Maho Shoujo Madoka Magica; animated fantasy drama series, Japan, 2011; D: Akiyuki Shinbo, S: Aoi Yuki, Chiwa Saito, Emiri Kato, Ai Nonaka

One night, teenage girls Madoka and Sayaka meet a cat like creature, Kyubey, that wants to recruit them as 'magical girls' in exchange for any wish they want: as a presentation, they follow 'magical girl' Mami who battles witches, evil entities that kiss people and cause them to commit suicide to feed of their despair. However, a mysterious girl, Homura, wants to prevent Madoka from signing a contract with Kyubey at any cost. After Mami gets killed, Sayaka signs a contract in exchange for healing a sick boy, but regrets it since he forgets about her soon afterwards. It turns out that witches are actually 'magical girls' gone hopeless and that Kyubey just collects their energy after they die in order to use it to prevent entropy of the collapsing universe. Homura turns out to be a time-traveling friend from the future, trying to save Madoka from ruining her life when she signs the contract. Still, Madoka accepts becoming a 'magical girl' in exchange to be transformed into a force of nature that will purify negative energy and thus prevent the creation of the witches. The universe changes and only Homura remembers Madoka existed, who is now a divine purifier.

"Madoka Magica" almost seems like some sort of a negative apotheosis of the 'magical girl' genre that decided to turn almost all of its cliches upside down. It starts off as a gentle restructuring of "Sailor Moon" - there's a talking animal that wants to transform the heroine into a 'magical girl' (Kyubey), instead of the mom waking up her sleepy daughter, the daughter wakes up the sleepy mother whereas mom goes to work while dad stays home as a 'housemaid', almost as an ironic jab that "Sailor Moon" was not feminist enough when it applied the standard of mom as a housekeeper. Even the opponents, the so called witches, seem like more realistic depictions of the youmas, phages and droids from "Sailor Moon", i.e. entities creating negative energy in order to feed from it (here, in one example, witches cause a woman to have a sudden urge for suicide and try to jump from a building, but after she is saved, she cannot explain her behavior). However, from episode 3 onwards, "Madoka" turns into a complete opposite, an entirely serious story without any humor where all the bright colors slowly disappear and the drama approaches such a level of dark intensity that not even "Elfen Lied" would be ashamed of (though without the blood and violence). The structure of the story is excellently intervened and the viewers have to watch the whole 12 episodes until the end in order to fully understand the characters' actions, especially the mysterious Homura and the "Faustian" cat-like creature Kyubey that often seems like a shady lawyer who always withholds a part of data from you.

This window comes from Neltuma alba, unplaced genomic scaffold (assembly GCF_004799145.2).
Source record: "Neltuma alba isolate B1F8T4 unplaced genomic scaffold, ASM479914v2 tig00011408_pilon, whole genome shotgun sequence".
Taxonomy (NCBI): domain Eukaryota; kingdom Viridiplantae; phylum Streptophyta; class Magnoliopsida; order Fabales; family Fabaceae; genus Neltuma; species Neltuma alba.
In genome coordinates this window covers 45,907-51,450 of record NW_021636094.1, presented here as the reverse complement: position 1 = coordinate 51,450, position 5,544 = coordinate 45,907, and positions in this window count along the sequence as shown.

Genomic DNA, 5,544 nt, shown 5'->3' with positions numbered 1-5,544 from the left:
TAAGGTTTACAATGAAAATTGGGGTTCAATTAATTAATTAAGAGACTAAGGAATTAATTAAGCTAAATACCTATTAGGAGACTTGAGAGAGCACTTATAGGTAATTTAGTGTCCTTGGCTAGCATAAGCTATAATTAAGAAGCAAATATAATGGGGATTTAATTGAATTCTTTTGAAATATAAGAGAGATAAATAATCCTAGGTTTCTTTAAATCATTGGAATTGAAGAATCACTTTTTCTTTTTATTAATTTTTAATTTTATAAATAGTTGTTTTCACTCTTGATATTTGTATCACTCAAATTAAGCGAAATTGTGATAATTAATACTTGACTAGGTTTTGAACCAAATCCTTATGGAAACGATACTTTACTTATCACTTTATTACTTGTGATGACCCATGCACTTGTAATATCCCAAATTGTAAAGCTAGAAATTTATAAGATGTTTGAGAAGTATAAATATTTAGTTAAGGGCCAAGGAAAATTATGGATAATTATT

The narrative is so dense, rich and engaging that its addictive, especially since it contains numerous lines of wisdom referring to karma, yin-yang and the futile attempt of trying to make the whole world happy ("Even someone like me can be useful to someone else. I want to live being proud of myself. That's my biggest dream."; "You need to learn to mess up before you grow up."; "Even a whole life doesn't normally buy a miracle."; "Don't confuse gratitude with responsibility."; "Miracles aren't free. When you wish for hope, it creates an equivalent of despair. Happiness evens out and the world stays in balance."). In one of the milestone moments, 'magical girl' Sayaka overhears the talk of an insensitive man in the train who calls his wife a "dog", aproaches him and then asks herself - is this is the world she is fighting for? In another, the heroine does not show up as a 'magical girl' until episode 10! This anime has four plot twists which all contribute to the impression as a whole, untypically ending up as a real "downer", an "innocent" genre de-touring to an existential tragedy Antonioni style, with the virtuoso metaphysical-esoteric finale in which the whole nature of the universe is rewritten (!) almost reaching the mind-expanding philosophical pantheon of "Shin Seiki Evangelion". A few complaints could be directed towards the 'autistic' music, 'Bety Boop' design of the female characters, cold style and a few plot holes (why didn't Homura reveal her true nature from the first episode?), yet with such an intrigue factor they all disappear with time, when the show "grows on you". "Sailor Moon" is still better, though, (S and Stars season) due to its pure charm, humor and joie-de-vivre, and both are dramatic (the legendary finale in SuperS, for instance), with the difference that "Madoka" is depressive and nihilistic, depending on each viewer's preference.


Sunday, June 17, 2012


Diner; tragicomedy, USA, 1982; D: Barry Levinson, S: Steve Guttenberg, Daniel Stern, Mickey Rourke, Kevin Bacon, Tim Daly, Ellen Barkin, Paul Reiser